This year’s expansion draft forced the hands of more than a few General Managers, prompting them to make a move and shake up their depth in the crease. Rumors of Ben Bishop being one of the goalies moved had been discussed for some time, and at the trade deadline, Bishop found himself with the Los Angeles Kings. After a short stint in LA, Bishop was flipped to the Dallas Stars, who finally seized their opportunity for procuring a solid starting goalie. However, the Stars took on some risk signing Bishop, as he is not certain to be stable for long— at least not entirely.
When Tampa Bay Lightning General Manager Steve Yzerman shipped Ben Bishop out of Florida for Peter Budaj, prospect Erik Cernak and draft picks, there were a few reasons for doing so. First, Andrei Vasilevskiy was bound to steal the starting position sooner or later. The 22 year-old was ushered into playing more games this season, which showed Yzerman he could in fact pull the trigger on Bishop perhaps a bit more prematurely than he had planned. Second, he was not going to let Bishop go for nothing. In fact, he got a substantial return for him. Last, Ben Bishop had been dealing with a recurring injury since the 2015 Stanley Cup Final. Stars General Manager Jim Nill acquired a good goalie, but he also inherited his injury-prone nature.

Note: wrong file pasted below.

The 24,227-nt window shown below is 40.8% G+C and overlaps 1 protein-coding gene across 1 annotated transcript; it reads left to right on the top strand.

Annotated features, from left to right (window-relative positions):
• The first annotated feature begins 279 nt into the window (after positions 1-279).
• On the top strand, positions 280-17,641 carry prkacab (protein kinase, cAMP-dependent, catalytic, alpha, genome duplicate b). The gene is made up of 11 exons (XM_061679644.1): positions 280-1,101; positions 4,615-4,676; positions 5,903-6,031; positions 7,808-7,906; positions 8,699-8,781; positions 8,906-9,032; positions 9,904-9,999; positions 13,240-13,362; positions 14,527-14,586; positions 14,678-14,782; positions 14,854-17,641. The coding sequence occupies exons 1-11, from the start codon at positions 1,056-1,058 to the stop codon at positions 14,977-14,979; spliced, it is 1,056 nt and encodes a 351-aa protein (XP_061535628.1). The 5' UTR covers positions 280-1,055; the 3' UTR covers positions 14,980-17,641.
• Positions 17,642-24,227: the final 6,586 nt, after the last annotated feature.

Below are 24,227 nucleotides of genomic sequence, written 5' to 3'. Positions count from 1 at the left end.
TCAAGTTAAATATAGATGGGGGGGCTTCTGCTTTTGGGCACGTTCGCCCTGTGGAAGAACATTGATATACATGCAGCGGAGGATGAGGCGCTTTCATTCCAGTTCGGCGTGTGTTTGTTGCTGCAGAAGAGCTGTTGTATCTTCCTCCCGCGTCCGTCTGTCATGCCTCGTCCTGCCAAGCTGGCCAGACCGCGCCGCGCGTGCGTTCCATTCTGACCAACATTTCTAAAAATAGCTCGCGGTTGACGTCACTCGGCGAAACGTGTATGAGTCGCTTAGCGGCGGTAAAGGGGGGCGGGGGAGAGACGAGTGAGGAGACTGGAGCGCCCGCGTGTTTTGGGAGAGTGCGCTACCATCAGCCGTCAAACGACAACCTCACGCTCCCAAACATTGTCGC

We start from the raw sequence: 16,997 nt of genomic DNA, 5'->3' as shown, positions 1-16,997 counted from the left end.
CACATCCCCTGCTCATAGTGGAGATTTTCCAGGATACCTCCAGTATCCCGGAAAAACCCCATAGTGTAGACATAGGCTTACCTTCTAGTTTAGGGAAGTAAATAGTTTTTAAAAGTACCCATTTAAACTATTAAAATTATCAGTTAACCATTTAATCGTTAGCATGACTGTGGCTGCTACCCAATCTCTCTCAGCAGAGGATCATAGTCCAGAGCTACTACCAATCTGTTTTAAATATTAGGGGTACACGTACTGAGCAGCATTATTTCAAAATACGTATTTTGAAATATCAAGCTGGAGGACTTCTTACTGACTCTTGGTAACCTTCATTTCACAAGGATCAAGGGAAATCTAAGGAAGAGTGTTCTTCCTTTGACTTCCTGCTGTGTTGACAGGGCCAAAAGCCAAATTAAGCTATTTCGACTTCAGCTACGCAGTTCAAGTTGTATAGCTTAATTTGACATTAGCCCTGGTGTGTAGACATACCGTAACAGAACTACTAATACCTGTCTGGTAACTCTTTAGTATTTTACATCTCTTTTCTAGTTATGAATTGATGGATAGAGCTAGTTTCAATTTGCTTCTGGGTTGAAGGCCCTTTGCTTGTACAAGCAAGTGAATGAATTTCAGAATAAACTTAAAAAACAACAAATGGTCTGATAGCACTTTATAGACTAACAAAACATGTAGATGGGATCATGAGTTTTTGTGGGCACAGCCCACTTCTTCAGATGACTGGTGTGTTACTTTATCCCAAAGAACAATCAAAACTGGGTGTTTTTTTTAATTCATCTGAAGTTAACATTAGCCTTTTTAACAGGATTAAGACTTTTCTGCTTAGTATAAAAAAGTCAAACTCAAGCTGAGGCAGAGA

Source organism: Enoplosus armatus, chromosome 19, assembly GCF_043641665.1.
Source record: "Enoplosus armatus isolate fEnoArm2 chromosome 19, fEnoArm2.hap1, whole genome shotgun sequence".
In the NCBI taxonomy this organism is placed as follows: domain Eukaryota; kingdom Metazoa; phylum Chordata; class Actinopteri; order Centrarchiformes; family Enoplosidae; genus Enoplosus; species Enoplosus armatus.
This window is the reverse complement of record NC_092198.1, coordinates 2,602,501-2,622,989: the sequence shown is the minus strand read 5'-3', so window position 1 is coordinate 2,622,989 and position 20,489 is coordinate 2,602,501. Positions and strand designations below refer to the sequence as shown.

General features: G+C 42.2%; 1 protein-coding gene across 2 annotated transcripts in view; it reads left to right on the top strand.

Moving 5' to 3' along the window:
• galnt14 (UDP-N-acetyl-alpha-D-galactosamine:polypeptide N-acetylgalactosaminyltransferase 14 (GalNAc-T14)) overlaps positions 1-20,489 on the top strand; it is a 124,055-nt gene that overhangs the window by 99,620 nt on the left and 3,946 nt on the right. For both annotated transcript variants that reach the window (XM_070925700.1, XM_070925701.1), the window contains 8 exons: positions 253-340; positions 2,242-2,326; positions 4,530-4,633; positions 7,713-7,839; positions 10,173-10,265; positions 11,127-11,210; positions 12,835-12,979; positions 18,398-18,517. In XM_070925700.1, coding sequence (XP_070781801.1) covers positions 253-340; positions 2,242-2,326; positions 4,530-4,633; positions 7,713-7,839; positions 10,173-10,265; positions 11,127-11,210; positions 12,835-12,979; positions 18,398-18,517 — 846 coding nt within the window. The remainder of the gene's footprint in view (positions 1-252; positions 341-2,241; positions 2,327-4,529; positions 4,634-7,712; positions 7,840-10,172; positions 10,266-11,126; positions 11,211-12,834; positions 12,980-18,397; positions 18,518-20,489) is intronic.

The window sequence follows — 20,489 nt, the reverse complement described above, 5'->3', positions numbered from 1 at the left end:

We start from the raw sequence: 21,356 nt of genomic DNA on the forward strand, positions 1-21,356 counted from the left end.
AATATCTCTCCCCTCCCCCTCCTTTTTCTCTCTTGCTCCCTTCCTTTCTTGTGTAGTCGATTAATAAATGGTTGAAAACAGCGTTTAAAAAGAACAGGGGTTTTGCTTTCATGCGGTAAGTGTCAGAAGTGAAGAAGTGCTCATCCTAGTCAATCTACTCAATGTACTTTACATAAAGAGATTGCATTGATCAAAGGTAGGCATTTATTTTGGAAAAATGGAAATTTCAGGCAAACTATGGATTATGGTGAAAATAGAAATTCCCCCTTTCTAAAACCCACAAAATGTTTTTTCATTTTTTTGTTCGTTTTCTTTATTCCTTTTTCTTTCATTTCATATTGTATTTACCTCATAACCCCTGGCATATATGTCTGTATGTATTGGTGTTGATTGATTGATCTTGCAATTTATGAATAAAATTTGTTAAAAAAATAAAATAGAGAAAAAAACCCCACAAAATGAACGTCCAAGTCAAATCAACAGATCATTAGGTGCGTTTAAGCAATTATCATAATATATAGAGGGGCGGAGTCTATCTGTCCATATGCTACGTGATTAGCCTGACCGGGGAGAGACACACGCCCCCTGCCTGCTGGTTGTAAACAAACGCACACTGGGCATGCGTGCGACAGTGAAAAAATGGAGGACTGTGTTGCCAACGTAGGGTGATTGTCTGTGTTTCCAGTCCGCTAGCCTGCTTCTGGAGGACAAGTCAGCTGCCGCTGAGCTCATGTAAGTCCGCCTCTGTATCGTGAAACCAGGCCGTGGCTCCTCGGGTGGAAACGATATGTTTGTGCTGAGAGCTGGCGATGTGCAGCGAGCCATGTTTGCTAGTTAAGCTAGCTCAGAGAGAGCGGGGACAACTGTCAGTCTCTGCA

The Stars signed Ben Bishop to a 6-year, $29.5 million contract shortly after acquiring him from the Kings. That means that the 30 year-old Bishop is locked up until he is 36, with a cap hit of just under $5 million a year. With Antti Niemi being bought out and Kari Lehtonen with one year left on his contract that sees him making near $6 million (no more bad goalie contracts, Jim Nill), Bishop is expected to take the reigns and run with them for as long as he remains elite. But with a subpar season last year, playing in only 39 games with both the Bolts and the Kings going 18-15-5 with a 2.54 GAA and .910 SV%, could Big Ben’s injuries be catching up with him?
Since the 2015 Stanley Cup Final, Bishop has had one undisclosed and two lower-body injuries, all in the calendar year of 2016. Remember it was in that Cup Final wherein Bishop missed a game because of a severely torn groin, and played one on the very same groin jacked up on painkillers. For a goaltender, a torn groin is perhaps the worst injury to suffer. It can mean the end of a career and quite frankly, it will never be as strong as it was.
At the age of 30, Bishop is in his prime— from his numbers two seasons ago and two Vezina trophy nominations as the league’s top goaltender that is apparent— but he is also a risk, plain and simple.
The Stars can rest assured that the Lehtonen/Niemi tandem will be a distant memory with Bishop in the blue paint, but they also have to be prepared to farm goalies in the system if they are to have future success. Bishop will only be so good for so long, and with the possibility of a nagging groin injury, things could get quite complicated and the contract situation as tough to get out of as Niemi’s. Time will tell what Big Ben brings to Dallas and how he fares for the next several years, and if the risk of injury pans out well.